Do written mandatory accreditation standards for residential care positively model learning organizations? Textual and critical discourse analysis
Bell, E and Robinson, A and See, C, Do written mandatory accreditation standards for residential care positively model learning organizations? Textual and critical discourse analysis, International Journal of Nursing Studies, 50, (11) pp. 1446-1458. ISSN 0020-7489 (2013) [Refereed Article]
Background: Unprecedented global population ageing accompanied by increasing com-
plexity of aged care present major challenges of quality in aged care. In the business
literature, Senge’s theory of adaptive learning organisations offers a model of organisational
quality. However, while accreditation of national standards is an increasing mechanism for
achieving quality in aged care, there are anecdotal concerns it creates a ‘minimum standards
compliance mentality’ and no evidence about whether it reinforces learning organisations.
Objective: The research question was ‘Do mandatory national accreditation standards for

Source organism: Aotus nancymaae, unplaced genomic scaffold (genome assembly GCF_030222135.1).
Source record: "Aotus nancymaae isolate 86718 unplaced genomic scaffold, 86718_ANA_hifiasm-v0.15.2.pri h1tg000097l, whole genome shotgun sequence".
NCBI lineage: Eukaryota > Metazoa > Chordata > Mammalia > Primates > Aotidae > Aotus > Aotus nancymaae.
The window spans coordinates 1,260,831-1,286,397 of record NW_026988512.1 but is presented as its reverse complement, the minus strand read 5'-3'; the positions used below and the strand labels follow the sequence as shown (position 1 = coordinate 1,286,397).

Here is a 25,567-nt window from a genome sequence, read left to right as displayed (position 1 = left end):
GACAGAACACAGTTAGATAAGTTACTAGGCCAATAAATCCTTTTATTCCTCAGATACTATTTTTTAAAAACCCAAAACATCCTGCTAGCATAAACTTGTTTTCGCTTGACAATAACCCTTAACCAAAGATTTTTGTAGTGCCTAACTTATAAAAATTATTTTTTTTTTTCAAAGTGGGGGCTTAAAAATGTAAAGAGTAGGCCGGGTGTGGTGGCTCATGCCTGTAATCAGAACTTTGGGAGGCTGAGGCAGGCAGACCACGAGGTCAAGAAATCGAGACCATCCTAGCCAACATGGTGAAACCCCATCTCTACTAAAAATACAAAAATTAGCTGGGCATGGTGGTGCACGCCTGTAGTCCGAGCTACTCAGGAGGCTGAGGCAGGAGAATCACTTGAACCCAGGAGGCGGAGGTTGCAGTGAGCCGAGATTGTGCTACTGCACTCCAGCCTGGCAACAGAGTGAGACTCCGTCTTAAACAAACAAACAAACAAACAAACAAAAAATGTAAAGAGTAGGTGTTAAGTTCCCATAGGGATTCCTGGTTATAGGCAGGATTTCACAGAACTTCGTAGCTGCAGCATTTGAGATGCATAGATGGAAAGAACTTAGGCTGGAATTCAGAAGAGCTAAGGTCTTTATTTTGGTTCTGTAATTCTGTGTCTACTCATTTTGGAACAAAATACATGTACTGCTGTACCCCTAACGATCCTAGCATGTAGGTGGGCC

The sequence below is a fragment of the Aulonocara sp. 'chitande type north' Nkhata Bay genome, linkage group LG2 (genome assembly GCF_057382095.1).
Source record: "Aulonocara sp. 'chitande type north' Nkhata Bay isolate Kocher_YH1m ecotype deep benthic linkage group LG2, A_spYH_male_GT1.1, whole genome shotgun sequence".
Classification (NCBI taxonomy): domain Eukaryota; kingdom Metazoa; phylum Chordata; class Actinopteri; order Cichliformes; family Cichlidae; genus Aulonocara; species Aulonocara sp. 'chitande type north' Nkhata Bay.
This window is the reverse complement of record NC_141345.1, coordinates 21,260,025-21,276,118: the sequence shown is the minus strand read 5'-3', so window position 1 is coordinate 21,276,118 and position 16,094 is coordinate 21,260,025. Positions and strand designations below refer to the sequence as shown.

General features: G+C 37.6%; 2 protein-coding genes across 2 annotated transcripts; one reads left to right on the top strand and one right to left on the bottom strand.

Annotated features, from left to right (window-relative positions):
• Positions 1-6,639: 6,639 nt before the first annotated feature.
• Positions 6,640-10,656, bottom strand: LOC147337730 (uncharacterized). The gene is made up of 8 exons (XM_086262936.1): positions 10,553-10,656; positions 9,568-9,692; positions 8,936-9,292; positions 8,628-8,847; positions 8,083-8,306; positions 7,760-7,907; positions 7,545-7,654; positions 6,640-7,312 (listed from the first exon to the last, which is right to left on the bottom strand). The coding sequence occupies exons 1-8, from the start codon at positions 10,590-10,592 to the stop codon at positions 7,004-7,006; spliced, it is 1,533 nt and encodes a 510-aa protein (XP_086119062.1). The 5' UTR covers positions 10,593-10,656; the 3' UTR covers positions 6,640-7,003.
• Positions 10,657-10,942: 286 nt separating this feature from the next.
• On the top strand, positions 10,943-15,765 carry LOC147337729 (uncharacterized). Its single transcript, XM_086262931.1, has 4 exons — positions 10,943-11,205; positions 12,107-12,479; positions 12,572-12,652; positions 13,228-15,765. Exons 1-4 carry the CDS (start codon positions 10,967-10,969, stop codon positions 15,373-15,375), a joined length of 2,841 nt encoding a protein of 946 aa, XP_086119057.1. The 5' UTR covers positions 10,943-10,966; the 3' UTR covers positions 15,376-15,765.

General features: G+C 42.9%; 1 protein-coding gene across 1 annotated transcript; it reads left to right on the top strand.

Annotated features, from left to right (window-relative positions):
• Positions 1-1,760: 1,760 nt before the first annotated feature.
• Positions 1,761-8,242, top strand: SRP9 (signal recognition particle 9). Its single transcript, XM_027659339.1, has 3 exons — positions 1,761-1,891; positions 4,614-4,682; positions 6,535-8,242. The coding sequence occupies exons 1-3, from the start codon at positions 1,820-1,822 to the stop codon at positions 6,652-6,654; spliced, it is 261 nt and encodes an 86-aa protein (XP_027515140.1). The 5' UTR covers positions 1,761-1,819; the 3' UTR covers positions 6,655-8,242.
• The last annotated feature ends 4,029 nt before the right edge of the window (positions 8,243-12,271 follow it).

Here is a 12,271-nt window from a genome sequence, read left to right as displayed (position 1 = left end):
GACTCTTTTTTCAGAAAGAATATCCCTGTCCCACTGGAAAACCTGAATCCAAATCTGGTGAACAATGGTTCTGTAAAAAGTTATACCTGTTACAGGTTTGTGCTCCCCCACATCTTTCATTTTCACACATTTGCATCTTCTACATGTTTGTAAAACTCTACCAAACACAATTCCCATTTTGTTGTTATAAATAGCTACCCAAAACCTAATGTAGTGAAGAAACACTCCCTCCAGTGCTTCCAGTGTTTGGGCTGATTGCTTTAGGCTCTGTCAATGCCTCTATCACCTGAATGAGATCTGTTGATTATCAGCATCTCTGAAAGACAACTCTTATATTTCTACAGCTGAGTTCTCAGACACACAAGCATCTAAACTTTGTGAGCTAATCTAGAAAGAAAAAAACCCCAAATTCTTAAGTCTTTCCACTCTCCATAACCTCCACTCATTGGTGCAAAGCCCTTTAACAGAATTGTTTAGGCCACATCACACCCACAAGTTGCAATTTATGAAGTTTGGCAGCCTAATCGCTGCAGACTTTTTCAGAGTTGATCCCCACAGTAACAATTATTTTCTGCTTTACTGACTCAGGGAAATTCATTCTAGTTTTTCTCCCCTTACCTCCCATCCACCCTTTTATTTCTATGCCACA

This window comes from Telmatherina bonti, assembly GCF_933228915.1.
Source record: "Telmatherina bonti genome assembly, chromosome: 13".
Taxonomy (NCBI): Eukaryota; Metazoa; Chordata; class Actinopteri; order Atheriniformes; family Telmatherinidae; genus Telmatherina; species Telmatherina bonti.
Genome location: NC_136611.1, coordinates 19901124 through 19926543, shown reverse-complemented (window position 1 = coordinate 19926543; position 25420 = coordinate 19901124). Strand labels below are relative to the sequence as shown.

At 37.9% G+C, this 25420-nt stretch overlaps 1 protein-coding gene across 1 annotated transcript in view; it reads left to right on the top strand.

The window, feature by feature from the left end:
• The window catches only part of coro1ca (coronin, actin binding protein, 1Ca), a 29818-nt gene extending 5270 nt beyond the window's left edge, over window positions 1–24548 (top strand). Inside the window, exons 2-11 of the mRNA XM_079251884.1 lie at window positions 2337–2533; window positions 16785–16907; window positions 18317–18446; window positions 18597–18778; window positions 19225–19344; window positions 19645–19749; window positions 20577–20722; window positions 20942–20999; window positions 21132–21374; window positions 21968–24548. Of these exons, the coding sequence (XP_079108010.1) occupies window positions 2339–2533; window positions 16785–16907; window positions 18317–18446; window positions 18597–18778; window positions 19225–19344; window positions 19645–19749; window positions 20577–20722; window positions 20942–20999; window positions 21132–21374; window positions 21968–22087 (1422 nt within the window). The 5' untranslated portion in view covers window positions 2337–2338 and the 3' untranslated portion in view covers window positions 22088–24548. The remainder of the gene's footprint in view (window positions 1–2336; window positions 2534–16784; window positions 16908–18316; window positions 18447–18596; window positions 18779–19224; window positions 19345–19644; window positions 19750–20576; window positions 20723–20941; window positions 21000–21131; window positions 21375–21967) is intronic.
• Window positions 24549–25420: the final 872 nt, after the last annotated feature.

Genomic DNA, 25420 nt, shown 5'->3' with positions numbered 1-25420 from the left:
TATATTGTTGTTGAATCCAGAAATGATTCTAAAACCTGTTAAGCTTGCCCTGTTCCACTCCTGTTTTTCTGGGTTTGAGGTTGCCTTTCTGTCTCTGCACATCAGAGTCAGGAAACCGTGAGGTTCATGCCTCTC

residential aged care, as they are written, positively model learning organisations?’.
Method: Automatic text analysis was combined with critical discourse analysis to analyse
the presence of learning concepts from Senge’s learning organisation theory in an
exhaustive sample of national accreditation standards from 7 countries. The two stages of
analysis were: (1) quantitative mapping of the presence of learning organisation concepts
in standards using Bayesian-based textual analytics software and (2) qualitative critical
discourse analysis to further examine how the language of standards so identified may be
modelling learning organisation concepts.
Results: The learning concepts ‘training’, ‘development’, ‘knowledge’, and ‘systems’ are
present with relative frequencies of 19%, 11%, 10%, and 10% respectively in the 1944
instances, in paragraph-sized text blocks, considered. Concepts such as ‘team’,
‘integration’, ‘learning’, ‘change’ and ‘innovation’ occur with 7%, 6%, 5%, 5%, and 1%
relative frequencies respectively. Learning concepts tend to co-occur with negative rather
than positive sentiment language in the 3176 instances in text blocks containing
sentiment language. Critical discourse analysis suggested that standards generally use the
language of organisational change and learning in limited ways that appear to model
‘learning averse’ communities of practice and organisational cultures.
Conclusion: The aged care quality challenge and the role of standards need rethinking. All
standards implicitly or explicitly model an organisation of some type. If standards can
model a limited and negative learning organisation language, they could model a well-
developed and positive learning organisation language. In the context of the global aged
care crisis, the modelling of learning organisations is probably critical for minimal
competence in residential aged care and certainly achievable in the language of standards.